“3.1 General Background on Phosphate

“Phosphate itself is not directly harmful (i.e., toxic) to marine organisms at concentrations found in the marine environment. However, high concentration of phosphates can lead to eutrophication, which is the process that occurs when nutrient levels increase and encourage the over-production of plants and algae.  This process occurs naturally and there are many historical records which report such events long before extensive urban development and the use of artificial fertilisers and detergents. However, anthropogenic nutrient inputs have accelerated this process in many areas.

Conditions favouring eutrophication usually occur during dry seasons when water flows are low, causing nutrient concentrations to rise. …

“3.3.3 Recommended Criteria For Dissolved Reactive Phosphorus

“Australia and Hawaii have marine water quality guidelines for total phosphorus. Australia limits total phosphorus concentrations to 5 μg/L in coastal waters and 10 μg/L in estuarine waters (ANZECC, 1992).  Hawaii has developed separate total phosphorus guidelines for various marine water body types (i.e., estuary, embayments, coastal and oceanic) and seasons (i.e., wet and dry). Guidelines range from 16 μg/L (geometric mean of measured values in open coastal waters during dry season) to 75 μg/L (not to be exceeded more than 2% of the time in embayments during the wet season).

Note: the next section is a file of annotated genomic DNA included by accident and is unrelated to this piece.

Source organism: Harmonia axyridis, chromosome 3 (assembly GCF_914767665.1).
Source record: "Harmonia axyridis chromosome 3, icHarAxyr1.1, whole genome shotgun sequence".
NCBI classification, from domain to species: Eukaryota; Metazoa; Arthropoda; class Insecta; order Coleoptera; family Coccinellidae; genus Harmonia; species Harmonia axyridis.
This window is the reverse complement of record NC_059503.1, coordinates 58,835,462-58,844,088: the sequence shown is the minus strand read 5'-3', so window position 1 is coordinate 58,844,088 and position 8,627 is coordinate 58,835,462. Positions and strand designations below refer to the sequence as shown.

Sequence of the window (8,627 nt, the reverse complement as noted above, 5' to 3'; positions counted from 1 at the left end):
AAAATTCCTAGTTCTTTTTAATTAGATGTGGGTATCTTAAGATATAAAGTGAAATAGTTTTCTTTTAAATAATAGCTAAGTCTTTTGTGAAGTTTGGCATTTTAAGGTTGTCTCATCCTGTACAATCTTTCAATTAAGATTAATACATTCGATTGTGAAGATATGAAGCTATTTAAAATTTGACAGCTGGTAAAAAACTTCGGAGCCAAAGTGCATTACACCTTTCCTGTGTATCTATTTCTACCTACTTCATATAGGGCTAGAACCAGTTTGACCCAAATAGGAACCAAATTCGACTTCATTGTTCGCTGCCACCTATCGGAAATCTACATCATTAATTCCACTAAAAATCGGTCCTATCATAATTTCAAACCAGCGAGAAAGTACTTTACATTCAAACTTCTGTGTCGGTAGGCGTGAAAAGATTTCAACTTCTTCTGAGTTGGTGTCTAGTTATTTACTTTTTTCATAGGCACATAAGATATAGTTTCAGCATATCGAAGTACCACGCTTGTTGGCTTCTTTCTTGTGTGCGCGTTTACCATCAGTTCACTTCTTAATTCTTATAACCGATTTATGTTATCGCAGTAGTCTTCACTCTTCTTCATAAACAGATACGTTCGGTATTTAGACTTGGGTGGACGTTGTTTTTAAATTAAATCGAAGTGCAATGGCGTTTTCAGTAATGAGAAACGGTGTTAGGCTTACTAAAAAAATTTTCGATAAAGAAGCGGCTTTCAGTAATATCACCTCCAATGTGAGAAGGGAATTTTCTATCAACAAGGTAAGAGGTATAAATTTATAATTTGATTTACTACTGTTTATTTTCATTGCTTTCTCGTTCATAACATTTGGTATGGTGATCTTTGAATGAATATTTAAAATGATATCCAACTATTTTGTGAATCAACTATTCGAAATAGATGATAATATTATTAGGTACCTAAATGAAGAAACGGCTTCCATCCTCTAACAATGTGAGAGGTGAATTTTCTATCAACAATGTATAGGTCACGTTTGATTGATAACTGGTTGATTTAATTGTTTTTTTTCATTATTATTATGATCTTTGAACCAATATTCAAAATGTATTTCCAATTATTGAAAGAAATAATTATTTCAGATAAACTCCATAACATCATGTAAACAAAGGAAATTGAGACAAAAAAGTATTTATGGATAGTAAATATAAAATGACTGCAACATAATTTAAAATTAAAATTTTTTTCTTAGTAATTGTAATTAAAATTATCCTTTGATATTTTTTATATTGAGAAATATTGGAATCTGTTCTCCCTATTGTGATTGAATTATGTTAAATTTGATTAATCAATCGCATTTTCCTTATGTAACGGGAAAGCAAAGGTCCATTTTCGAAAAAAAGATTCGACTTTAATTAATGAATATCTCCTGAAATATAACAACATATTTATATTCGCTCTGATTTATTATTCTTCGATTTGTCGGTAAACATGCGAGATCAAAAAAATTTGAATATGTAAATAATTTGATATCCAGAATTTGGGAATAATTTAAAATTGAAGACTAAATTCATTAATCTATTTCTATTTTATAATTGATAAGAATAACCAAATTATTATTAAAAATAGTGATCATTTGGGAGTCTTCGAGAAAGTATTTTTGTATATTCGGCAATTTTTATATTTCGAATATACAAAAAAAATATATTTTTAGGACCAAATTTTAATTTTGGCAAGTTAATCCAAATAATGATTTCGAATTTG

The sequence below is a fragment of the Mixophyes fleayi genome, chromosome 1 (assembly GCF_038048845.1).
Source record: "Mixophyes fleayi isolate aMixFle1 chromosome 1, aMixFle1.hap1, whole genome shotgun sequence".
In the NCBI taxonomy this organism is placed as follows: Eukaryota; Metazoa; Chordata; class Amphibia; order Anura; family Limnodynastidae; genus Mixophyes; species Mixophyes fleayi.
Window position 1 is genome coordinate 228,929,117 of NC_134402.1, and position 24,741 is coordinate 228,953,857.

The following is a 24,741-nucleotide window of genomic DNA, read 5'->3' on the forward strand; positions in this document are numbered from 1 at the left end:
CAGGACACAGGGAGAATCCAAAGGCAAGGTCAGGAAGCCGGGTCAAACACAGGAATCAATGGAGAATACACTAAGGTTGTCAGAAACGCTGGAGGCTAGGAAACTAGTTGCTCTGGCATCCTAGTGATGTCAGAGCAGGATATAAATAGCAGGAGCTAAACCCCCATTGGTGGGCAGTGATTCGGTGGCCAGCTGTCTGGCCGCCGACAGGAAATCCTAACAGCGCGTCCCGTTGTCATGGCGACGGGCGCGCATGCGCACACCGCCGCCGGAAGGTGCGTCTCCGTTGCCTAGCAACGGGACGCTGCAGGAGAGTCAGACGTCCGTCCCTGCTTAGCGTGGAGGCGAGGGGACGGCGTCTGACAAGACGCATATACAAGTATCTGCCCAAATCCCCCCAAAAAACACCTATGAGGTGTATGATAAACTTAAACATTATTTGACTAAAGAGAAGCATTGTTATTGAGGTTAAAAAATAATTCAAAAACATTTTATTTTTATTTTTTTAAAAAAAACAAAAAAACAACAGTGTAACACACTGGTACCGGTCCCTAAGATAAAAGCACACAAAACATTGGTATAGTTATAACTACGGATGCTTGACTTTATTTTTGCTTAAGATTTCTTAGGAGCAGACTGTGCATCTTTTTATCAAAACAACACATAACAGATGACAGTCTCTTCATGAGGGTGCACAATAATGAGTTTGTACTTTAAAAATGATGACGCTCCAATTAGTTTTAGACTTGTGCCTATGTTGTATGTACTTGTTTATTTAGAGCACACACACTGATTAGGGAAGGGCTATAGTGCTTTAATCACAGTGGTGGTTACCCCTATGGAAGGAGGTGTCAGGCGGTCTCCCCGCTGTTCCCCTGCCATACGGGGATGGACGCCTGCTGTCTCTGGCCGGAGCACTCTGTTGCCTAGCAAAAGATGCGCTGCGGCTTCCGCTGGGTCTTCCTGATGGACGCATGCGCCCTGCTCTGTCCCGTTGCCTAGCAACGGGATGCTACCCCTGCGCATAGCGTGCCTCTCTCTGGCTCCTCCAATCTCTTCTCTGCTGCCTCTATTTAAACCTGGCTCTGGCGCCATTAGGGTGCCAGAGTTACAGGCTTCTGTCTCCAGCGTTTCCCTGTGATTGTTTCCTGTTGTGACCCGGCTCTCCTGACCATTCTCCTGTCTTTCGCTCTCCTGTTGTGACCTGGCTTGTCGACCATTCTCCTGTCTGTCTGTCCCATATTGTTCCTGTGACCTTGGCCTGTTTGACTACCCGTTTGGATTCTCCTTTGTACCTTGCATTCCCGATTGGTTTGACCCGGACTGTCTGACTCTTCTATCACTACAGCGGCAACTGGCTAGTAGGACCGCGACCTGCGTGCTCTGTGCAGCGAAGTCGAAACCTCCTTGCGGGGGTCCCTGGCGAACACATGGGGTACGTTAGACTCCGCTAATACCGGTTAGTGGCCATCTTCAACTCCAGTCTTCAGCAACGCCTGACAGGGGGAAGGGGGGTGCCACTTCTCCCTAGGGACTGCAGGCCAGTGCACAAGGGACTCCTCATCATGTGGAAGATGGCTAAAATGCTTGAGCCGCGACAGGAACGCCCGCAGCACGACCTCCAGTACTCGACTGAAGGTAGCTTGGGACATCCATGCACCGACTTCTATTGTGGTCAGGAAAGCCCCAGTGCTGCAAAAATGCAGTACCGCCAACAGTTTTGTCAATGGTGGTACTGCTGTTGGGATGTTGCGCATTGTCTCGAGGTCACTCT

Based on the above information, interim criteria for dissolved reactive phosphorus were derived for estuarine (45 μg/L) and coastal waters (15 μg/L). These criteria are intended to protect coastal waters from eutrophication. Compared to the ambient concentrations of dissolved reactive phosphorus in the ASEAN region, 65% of the maximum and 89% of the minimum concentrations fall below 45 μg/L, while 40% of the maximum and 77% of the minimum concentrations fall below 15 μg/L. The criteria are designated as interim due to the lack of data linking dissolved reactive phosphorus (or even total phosphorus) to eutrophic conditions in the ASEAN tropical marine environment.”

Report # 39461706 of Reef Analytics shows that phosphate levels in the sample of seawater collected from the Bolong Fenyo Wildlife Reserve on 22 May 2017 are starkly higher than maximum levels necessary for the protection of marine aquatic life:

Orthophosphate (PO43−) is a dissolved reactive form of phosphate.

Two results are presented in the report because orthophosphate was measured in the lab by two different methods – photometrically (result = 2429 µg/L) and by Inductively Coupled Plasma Mass Spectrometry (ICP-MS) (result = 9037 µg/L).  Of the two, ICP-MS is the more sensitive method.   At any rate, it is important to point out that an orthophosphate concentration of 9000 µg/L, is 200 times a value deemed necessary to prevent eutrophication in estuarine waters, and 600 times a value deemed necessary to prevent eutrophication in other coastal waters.

Similarly, the concentration of nitrate in the sample of seawater collected from the Bolong Fenyo Reserve on 22 May 2017 is quite high.   Please see the attached document Deocadiz, E., & Montano, N. (1999). ASEAN marine water quality criteria for nitrate/nitrite. ASEAN-Canada CPMS-II. Cooperative programme on Marine Science (CPMS). AMWQC for nitrate/nitrite.), which I quote from below: